FCC Moves to Block LightSquared After NTIA Concludes "No Mitigation Strategies'
This story was first published on Feb. 14 but has been updated to include the latest developments.
In a letter to the FCC chairman on Feb. 14, the National Telecommunications and Information Administration (NTIA) issued its conclusion on the proposed LightSquared deployment of terrestrial operations on GPS services.
“Based on NTIA’s independent evaluation of the testing and analysis performed over the last several months, we conclude that LightSquared’s proposed mobile broadband network will impact GPS services and that there is no practical way to mitigate the potential interference at this time,” the letter stated. “Furthermore, while GPS equipment developers may be able to mitigate these issues via new technology in the future, the time and money required for federal, commercial, and private sector users to replace technology in the field and the marketplace, on aircraft, and in integrated national security systems cannot support the scheduled deployment of terrestrial services proposed by LightSquared.”
The agency said there are no mitigation strategies that both solve the interference issue and provide LightSquared with an adequate commercial network deployment.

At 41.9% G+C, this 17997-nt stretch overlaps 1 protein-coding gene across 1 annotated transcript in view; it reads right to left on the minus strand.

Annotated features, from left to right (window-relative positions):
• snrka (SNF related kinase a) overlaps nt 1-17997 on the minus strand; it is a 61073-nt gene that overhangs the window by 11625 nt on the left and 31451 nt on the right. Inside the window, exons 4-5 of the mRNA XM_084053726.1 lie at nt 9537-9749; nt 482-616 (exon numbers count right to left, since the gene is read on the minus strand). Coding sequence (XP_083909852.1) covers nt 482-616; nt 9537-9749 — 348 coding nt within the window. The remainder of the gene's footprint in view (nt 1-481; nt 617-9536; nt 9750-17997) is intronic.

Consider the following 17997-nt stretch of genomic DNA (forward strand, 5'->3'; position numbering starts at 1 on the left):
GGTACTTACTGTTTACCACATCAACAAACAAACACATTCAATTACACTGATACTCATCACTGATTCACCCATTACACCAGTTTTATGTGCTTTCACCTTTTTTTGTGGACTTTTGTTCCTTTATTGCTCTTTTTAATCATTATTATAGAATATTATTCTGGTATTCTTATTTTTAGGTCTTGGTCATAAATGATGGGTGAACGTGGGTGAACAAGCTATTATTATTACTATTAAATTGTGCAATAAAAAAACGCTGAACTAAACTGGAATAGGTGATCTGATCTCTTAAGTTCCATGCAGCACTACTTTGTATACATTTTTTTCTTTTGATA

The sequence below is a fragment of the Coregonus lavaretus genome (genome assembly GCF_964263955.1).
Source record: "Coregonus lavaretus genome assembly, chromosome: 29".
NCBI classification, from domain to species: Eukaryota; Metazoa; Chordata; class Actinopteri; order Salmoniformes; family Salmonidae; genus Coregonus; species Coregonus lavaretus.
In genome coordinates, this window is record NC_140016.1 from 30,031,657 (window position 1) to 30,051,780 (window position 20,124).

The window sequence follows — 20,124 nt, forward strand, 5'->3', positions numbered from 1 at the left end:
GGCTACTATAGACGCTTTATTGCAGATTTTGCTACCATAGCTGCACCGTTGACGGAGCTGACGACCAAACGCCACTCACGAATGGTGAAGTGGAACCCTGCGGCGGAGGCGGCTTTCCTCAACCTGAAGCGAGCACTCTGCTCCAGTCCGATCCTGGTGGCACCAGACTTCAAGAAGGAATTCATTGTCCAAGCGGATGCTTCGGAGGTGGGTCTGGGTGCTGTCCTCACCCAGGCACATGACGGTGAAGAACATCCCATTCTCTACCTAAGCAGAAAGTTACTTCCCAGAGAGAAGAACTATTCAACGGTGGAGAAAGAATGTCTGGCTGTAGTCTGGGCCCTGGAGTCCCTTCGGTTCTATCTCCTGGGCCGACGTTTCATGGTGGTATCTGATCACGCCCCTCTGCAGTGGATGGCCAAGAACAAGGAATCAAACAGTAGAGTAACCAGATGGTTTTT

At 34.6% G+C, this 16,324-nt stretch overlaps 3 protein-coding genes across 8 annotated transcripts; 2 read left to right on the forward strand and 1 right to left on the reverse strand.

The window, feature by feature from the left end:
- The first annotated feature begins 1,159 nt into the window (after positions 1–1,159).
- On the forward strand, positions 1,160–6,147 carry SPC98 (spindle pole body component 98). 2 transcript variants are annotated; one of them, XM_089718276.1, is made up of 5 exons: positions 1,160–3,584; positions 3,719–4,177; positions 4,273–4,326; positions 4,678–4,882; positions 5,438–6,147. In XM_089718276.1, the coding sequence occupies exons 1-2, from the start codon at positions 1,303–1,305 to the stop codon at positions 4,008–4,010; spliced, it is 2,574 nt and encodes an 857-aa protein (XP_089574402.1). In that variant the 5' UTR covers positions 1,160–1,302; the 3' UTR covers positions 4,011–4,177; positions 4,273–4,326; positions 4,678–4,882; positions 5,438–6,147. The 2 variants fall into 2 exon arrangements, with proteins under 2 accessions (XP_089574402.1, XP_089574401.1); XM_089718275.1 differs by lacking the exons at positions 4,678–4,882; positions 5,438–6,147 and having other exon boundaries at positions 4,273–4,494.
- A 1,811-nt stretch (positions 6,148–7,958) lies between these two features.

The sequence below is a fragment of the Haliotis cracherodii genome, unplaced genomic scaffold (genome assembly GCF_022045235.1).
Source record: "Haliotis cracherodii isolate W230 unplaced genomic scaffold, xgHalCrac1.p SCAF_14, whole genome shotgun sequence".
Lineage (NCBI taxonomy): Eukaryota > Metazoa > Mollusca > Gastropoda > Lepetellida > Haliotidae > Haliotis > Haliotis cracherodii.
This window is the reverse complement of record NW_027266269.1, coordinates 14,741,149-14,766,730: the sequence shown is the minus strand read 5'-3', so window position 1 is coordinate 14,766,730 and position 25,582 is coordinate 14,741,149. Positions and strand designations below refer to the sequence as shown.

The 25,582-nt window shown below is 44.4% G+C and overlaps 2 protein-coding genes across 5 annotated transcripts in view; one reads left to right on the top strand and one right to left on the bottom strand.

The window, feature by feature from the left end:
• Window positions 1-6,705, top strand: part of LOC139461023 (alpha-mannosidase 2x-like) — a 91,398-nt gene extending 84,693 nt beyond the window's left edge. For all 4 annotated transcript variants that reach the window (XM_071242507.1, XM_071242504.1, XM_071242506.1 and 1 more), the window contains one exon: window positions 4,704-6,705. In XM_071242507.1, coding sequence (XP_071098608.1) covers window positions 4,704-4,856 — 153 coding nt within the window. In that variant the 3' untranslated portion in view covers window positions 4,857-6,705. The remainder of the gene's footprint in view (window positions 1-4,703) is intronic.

In response to the NTIA letter, FCC spokesperson Tammy Sun issued a statement indicating that the matter is nearing a resolution. As a result of NTIA's conclusion, the Commission will not lift the prohibition on LightSquared, the statement said. It added: "The International Bureau of the Commission is proposing to (1) vacate the Conditional Waiver Order, and (2) suspend indefinitely LightSquared’s Ancillary Terrestrial Component authority to an extent consistent with the NTIA letter."
The FCC issued a public notice on Feb. 15 inviting comments in response to its conclusions. The deadline for comments is March 1, 2012.
The Coalition to Save Our GPS was quick to respond to the news. “Today’s release of the NTIA’s conclusions and the FAA and government interference findings represent a pivotal moment in the year-long testing of harmful interference to GPS that followed the FCC International Bureau’s January 2011 order granting LightSquared a conditional waiver,” said Jim Kirkland, vice president and general counsel of Trimble, a founding member of the Coalition to Save Our GPS. “The FCC has acted appropriately by declaring that its non-interference condition has not been satisfied and that LightSquared will not be permitted to move forward with its proposal to build a nationwide high-powered terrestrial network in the mobile satellite band.
“The Coalition stands ready to work with the NTIA and the FCC to address the important policy issues relating to longer term use of satellite spectrum and reduction of potential interference to maximize the efficient use of all satellite spectrum,” he said.
LightSquared, which noted that it “profoundly disagrees with both the NTIA’s and the PNT’s recommendations,” said it remains committed to finding a resolution with the federal government and the GPS industry to resolve concerns. A blog post by Jeff Carlisle, LightSquared executive vice president for regulatory affairs and public policy, cited continued strong support from members of Congress and state elected officials from both parties around the country.